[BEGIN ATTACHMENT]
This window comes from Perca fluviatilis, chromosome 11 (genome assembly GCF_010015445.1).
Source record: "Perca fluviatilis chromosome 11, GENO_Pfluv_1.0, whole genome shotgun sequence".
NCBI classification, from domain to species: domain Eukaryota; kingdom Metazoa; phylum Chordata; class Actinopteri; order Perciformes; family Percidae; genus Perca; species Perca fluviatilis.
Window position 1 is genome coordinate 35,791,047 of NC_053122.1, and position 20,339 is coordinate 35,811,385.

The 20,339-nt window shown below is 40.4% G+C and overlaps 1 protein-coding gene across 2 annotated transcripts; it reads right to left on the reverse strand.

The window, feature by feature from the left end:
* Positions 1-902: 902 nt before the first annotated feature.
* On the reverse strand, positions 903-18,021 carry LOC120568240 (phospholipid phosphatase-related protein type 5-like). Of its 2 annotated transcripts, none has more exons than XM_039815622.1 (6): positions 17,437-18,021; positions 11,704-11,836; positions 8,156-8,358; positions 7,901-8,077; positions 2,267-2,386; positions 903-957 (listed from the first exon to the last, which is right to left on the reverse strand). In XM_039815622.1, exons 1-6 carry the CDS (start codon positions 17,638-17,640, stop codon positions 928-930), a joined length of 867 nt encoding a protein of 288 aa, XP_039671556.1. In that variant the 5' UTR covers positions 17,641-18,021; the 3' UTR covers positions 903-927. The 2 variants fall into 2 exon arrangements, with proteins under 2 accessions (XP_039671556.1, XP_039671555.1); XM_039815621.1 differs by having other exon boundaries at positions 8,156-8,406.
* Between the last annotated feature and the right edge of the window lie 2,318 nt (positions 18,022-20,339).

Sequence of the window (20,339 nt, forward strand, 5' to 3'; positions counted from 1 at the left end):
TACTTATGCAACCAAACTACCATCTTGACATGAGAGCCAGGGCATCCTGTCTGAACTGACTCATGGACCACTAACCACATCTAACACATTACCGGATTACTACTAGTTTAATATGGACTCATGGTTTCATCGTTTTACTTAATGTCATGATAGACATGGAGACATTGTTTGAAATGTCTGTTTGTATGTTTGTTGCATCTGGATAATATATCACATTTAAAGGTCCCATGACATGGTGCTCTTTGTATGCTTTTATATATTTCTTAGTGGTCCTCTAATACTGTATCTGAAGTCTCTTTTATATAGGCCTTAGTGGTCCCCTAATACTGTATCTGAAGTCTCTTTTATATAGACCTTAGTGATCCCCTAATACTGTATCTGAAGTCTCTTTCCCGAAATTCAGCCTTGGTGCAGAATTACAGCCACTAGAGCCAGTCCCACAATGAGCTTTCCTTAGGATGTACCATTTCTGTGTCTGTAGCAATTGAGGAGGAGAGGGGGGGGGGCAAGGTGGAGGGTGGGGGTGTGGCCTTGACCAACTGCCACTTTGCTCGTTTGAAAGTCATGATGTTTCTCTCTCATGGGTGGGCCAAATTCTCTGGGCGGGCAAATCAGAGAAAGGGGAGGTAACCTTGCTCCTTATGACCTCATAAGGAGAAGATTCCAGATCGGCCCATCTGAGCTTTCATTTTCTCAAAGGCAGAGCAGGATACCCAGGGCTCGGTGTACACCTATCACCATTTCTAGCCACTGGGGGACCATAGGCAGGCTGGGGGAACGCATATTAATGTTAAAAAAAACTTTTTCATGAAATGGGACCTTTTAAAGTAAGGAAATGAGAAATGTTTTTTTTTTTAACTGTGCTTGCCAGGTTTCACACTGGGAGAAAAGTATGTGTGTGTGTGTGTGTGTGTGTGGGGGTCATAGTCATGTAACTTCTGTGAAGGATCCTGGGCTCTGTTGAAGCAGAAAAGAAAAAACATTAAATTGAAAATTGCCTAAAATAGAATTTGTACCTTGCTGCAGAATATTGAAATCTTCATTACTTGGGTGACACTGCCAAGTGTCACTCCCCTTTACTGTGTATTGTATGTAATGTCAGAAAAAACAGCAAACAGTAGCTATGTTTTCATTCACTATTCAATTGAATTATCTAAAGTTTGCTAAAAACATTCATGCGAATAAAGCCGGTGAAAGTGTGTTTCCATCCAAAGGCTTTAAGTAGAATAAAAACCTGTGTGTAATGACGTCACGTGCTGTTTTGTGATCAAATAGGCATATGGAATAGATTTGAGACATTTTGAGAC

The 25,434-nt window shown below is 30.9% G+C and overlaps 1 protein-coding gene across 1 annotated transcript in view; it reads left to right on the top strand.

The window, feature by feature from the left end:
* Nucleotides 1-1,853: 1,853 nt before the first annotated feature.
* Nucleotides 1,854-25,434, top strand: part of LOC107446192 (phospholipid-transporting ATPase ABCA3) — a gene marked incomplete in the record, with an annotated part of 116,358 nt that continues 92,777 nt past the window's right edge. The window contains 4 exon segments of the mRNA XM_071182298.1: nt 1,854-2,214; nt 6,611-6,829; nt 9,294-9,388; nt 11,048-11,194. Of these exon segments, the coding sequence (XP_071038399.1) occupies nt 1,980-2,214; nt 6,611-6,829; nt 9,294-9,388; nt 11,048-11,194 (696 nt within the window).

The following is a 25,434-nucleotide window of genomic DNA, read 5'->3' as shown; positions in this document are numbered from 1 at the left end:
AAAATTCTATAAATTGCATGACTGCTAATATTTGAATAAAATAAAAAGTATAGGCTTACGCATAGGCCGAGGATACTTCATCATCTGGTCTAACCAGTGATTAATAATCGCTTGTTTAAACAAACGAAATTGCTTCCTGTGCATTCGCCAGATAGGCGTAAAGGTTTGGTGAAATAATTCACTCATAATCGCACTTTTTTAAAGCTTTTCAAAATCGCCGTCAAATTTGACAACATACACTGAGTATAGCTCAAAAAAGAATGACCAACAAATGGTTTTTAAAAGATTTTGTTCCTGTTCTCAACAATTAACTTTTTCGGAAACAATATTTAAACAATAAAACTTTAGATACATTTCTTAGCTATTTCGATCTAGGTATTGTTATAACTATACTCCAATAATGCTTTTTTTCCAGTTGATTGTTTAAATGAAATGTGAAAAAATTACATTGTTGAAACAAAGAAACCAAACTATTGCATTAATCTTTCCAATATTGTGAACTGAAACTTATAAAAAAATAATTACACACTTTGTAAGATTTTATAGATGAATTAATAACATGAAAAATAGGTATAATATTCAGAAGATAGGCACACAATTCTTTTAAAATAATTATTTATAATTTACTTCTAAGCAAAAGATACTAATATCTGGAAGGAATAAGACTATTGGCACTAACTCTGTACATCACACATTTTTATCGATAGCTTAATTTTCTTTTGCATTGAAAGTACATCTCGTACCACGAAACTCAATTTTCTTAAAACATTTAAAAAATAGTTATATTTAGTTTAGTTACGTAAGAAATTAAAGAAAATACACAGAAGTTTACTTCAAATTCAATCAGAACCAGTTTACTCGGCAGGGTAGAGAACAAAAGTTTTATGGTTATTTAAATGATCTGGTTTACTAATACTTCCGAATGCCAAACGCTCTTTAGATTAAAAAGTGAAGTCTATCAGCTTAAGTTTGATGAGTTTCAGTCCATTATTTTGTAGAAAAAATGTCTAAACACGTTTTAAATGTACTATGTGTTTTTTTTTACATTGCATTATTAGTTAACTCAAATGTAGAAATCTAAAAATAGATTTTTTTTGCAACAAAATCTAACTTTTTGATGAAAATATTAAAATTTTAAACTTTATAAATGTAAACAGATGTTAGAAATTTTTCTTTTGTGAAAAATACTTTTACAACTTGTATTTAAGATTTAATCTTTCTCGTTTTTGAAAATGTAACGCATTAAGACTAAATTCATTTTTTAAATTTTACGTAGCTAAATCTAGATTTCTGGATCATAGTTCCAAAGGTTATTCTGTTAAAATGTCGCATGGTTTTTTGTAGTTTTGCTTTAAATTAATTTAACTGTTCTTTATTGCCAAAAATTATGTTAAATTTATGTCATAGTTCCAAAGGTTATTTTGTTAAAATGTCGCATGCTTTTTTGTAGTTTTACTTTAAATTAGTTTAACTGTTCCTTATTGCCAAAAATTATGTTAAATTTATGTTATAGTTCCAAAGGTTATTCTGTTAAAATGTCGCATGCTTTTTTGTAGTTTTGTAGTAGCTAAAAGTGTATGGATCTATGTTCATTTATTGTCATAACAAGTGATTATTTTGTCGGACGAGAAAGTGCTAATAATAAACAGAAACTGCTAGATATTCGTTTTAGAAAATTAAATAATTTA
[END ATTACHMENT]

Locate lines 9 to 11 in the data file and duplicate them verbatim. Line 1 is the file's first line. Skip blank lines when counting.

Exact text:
* Between the last annotated feature and the right edge of the window lie 2,318 nt (positions 18,022-20,339).

Sequence of the window (20,339 nt, forward strand, 5' to 3'; positions counted from 1 at the left end):
TACTTATGCAACCAAACTACCATCTTGACATGAGAGCCAGGGCATCCTGTCTGAACTGACTCATGGACCACTAACCACATCTAACACATTACCGGATTACTACTAGTTTAATATGGACTCATGGTTTCATCGTTTTACTTAATGTCATGATAGACATGGAGACATTGTTTGAAATGTCTGTTTGTATGTTTGTTGCATCTGGATAATATATCACATTTAAAGGTCCCATGACATGGTGCTCTTTGTATGCTTTTATATATTTCTTAGTGGTCCTCTAATACTGTATCTGAAGTCTCTTTTATATAGGCCTTAGTGGTCCCCTAATACTGTATCTGAAGTCTCTTTTATATAGACCTTAGTGATCCCCTAATACTGTATCTGAAGTCTCTTTCCCGAAATTCAGCCTTGGTGCAGAATTACAGCCACTAGAGCCAGTCCCACAATGAGCTTTCCTTAGGATGTACCATTTCTGTGTCTGTAGCAATTGAGGAGGAGAGGGGGGGGGGCAAGGTGGAGGGTGGGGGTGTGGCCTTGACCAACTGCCACTTTGCTCGTTTGAAAGTCATGATGTTTCTCTCTCATGGGTGGGCCAAATTCTCTGGGCGGGCAAATCAGAGAAAGGGGAGGTAACCTTGCTCCTTATGACCTCATAAGGAGAAGATTCCAGATCGGCCCATCTGAGCTTTCATTTTCTCAAAGGCAGAGCAGGATACCCAGGGCTCGGTGTACACCTATCACCATTTCTAGCCACTGGGGGACCATAGGCAGGCTGGGGGAACGCATATTAATGTTAAAAAAAACTTTTTCATGAAATGGGACCTTTTAAAGTAAGGAAATGAGAAATGTTTTTTTTTTTAACTGTGCTTGCCAGGTTTCACACTGGGAGAAAAGTATGTGTGTGTGTGTGTGTGTGTGTGGGGGTCATAGTCATGTAACTTCTGTGAAGGATCCTGGGCTCTGTTGAAGCAGAAAAGAAAAAACATTAAATTGAAAATTGCCTAAAATAGAATTTGTACCTTGCTGCAGAATATTGAAATCTTCATTACTTGGGTGACACTGCCAAGTGTCACTCCCCTTTACTGTGTATTGTATGTAATGTCAGAAAAAACAGCAAACAGTAGCTATGTTTTCATTCACTATTCAATTGAATTATCTAAAGTTTGCTAAAAACATTCATGCGAATAAAGCCGGTGAAAGTGTGTTTCCATCCAAAGGCTTTAAGTAGAATAAAAACCTGTGTGTAATGACGTCACGTGCTGTTTTGTGATCAAATAGGCATATGGAATAGATTTGAGACATTTTGAGAC